13.4.13

Life Is Buddha-Ful: Jon Haward Talks TALES OF THE BUDDHA

Did everyone forget about me over here? I've had a lot happening. New home, promotion at work, new 60" HDTV and all-region Blu-Ray player to lure me away. (Anybody seen that glorious new transfer of what we Yanks know as Hammer Films' Horror of Dracula?) And there's this Hulk thing I'm still working on, so, yeah.

But you don't want to hear about any of that. You want to hear about the Buddha. You want to hear about the time he drank twice-passed reindeer urine to get high, or the time he lost a duel against Hercules and ended up having to complete his 10 tasks, including cleaning crap from the Aegean stables.


What's that? You thought the Buddha preached peace, enlightenment, and purity of body?

As the Brits would say, "Bugger that!" I'm talking about the Tales of the Buddha (Before He Got Enlightened), a strip that began life in the U.K. underground comic Northern Lightz and is now being collected--along with some brand-new strips and pin-ups--in Renegade Arts Entertainment's new graphic novel collection of the same name.

I had the insane pleasure of reading the collection, sans bonus material, courtesy the iTunes store ($4.99). Writer Alan Grant (most famous for Judge Dredd and some Batman stories in Detective Comics) has partnered with artist Jon Haward and colorist Jamie Grant to bring the Buddha's adventures to print, and it's been a real hoot. So of course, with the print edition finally on its way in June, I couldn't resist shooting Haward, who's one of my Twitter pals, some questions about his career and about the project.


Haward is no stranger to the comics medium, having grown up reading the work of many greats. "Basically I grew up loving cartoon art in Mad and Cracked, [and artists like] Robert Crumb [and] U.K. comic artists Hunt Emerson, Ken Reid, R.T. Nixon, [and] Leo Baxingdale.," he says.

Although U.S. success has sadly eluded him, he's been quite popular in the U.K. He broke into the business in 1990, filling in for regular series artist David Pugh on the Dan Dare strip in Eagle, and never looked back. British fans have enjoyed his work in 2000 A.D., Thunderbirds Are Go, Teenage Mutant Ninja Turtles, Biker Mice From Mars, and an incredible five-year run on the now-defunct Marvel U.K.'s Spectacular Spider-Man series. (Out of 32 stories, we Yanks have only seen one of those tales on these shores!) He's won Bronze Ippy awards for his work on Classical Comics' Macbeth and The Tempest, both adaptations of Shakespeare's famous plays, so he's in no way confined to traditional comics fare.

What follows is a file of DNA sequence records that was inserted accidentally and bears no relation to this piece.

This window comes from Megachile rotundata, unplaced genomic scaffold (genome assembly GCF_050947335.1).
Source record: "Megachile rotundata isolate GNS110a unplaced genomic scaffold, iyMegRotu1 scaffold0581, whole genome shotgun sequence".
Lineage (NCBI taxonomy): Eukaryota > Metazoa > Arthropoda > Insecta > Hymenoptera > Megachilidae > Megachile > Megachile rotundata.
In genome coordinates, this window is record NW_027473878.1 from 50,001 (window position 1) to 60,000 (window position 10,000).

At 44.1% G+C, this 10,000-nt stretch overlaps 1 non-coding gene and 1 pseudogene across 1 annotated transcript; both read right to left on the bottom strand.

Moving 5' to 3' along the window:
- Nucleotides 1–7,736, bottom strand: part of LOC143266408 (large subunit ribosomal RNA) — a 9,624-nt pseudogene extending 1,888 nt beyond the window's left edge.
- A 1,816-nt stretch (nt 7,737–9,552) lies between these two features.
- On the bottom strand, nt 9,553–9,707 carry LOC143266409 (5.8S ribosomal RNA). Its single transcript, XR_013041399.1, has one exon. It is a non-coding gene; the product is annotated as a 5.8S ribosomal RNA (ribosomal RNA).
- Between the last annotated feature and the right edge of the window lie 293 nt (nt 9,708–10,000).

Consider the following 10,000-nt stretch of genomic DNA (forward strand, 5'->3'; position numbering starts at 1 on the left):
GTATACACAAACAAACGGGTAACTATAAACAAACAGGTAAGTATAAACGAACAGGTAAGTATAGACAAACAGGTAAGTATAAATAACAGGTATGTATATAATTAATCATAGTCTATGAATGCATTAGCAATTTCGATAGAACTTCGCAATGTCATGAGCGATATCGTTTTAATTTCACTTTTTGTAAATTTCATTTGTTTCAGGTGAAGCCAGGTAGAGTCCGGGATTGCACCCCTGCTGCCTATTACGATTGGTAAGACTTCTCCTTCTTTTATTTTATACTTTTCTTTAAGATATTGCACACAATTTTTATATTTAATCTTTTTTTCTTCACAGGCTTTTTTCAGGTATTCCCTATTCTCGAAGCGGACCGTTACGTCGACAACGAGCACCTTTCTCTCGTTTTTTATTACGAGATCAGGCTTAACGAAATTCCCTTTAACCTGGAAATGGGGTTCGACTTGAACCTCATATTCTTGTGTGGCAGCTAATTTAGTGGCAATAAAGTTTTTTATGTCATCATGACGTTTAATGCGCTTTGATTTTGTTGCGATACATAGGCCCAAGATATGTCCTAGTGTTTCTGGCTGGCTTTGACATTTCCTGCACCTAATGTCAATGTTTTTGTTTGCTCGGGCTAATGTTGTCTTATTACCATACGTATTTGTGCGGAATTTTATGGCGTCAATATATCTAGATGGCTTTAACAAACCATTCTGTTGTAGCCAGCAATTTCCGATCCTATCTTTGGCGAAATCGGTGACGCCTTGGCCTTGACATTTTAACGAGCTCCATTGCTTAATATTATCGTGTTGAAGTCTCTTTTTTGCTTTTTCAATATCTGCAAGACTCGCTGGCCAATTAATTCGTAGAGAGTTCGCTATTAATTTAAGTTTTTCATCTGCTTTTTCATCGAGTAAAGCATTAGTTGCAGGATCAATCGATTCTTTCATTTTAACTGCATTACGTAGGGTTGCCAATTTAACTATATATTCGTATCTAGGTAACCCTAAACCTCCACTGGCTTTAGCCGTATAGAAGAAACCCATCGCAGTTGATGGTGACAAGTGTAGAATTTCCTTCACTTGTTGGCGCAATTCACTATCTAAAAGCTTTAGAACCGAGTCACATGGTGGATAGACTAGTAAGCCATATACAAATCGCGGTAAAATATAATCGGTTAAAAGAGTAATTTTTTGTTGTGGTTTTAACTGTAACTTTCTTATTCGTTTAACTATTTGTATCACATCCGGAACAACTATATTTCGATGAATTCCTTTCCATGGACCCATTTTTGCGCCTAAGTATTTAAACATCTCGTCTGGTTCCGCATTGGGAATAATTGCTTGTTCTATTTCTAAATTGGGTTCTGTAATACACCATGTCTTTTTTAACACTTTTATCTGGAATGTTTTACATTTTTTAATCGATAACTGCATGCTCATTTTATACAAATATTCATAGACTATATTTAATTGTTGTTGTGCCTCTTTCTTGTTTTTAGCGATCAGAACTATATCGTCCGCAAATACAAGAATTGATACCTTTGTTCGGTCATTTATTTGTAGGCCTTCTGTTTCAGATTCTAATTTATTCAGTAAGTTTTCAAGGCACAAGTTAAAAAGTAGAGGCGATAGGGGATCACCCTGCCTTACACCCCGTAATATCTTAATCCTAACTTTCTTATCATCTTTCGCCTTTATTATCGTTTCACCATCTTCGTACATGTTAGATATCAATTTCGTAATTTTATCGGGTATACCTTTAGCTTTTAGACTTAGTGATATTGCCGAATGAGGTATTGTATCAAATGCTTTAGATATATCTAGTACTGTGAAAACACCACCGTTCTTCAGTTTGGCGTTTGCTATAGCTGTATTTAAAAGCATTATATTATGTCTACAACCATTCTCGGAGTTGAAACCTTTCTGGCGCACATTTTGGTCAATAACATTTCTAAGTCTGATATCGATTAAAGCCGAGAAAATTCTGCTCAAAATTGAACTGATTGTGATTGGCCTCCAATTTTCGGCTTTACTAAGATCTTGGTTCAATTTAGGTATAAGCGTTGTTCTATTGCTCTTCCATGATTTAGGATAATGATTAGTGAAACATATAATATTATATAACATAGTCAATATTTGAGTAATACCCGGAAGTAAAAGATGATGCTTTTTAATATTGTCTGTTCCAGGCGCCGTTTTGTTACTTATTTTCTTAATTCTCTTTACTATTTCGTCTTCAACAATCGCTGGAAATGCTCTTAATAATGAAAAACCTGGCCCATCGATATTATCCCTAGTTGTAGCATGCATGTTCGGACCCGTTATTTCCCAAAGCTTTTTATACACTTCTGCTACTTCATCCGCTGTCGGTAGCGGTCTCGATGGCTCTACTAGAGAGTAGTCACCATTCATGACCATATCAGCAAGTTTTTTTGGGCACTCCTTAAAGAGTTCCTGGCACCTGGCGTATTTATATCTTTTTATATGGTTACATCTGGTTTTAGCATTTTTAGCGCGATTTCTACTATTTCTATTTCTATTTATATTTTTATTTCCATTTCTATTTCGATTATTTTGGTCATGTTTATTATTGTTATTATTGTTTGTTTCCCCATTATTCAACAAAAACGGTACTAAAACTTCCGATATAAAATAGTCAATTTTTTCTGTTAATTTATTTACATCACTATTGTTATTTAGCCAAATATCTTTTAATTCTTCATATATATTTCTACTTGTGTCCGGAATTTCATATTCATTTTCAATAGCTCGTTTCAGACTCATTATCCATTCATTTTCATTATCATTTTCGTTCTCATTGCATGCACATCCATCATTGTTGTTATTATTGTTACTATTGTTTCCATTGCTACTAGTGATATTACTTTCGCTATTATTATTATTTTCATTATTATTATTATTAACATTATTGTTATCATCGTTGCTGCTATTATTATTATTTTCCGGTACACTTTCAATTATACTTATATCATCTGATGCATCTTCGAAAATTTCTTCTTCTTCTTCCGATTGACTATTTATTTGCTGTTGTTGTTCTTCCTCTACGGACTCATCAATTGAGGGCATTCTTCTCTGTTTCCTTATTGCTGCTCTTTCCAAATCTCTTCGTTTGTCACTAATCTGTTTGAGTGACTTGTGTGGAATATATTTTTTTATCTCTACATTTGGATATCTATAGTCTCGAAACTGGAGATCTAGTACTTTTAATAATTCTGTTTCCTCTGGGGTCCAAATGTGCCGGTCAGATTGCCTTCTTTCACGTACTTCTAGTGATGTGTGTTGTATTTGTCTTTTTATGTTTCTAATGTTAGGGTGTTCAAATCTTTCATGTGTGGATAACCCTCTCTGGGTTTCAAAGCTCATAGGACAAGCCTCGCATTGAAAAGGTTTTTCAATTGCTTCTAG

And on the other hand, there's his humor work, which has spanned such unusually-titled U.K. publications as Shit the Dog, Smut, Toxic Pie, Wasted, and the one in which the foul-mouthed, booze-swilling, womanizing Buddha made his debut, the aforementioned Northern Lightz.

Buddha had its genesis as a one-off tale in the comic series, then edited by Grant. "Alan and I had fun working on short funny stories for Northern Lightz and I told him I would be keen to work on a new character. Alan came up with a two-page Buddha story which made me laugh out loud, still does. The intention was that the strip would be a 3-panel gag strip appearing on different pages [of the comic]. I didn't know this so I drew the panels as a regular two-page strip. Once it appeared both Alan and I wanted to do more...as they say, the rest is history."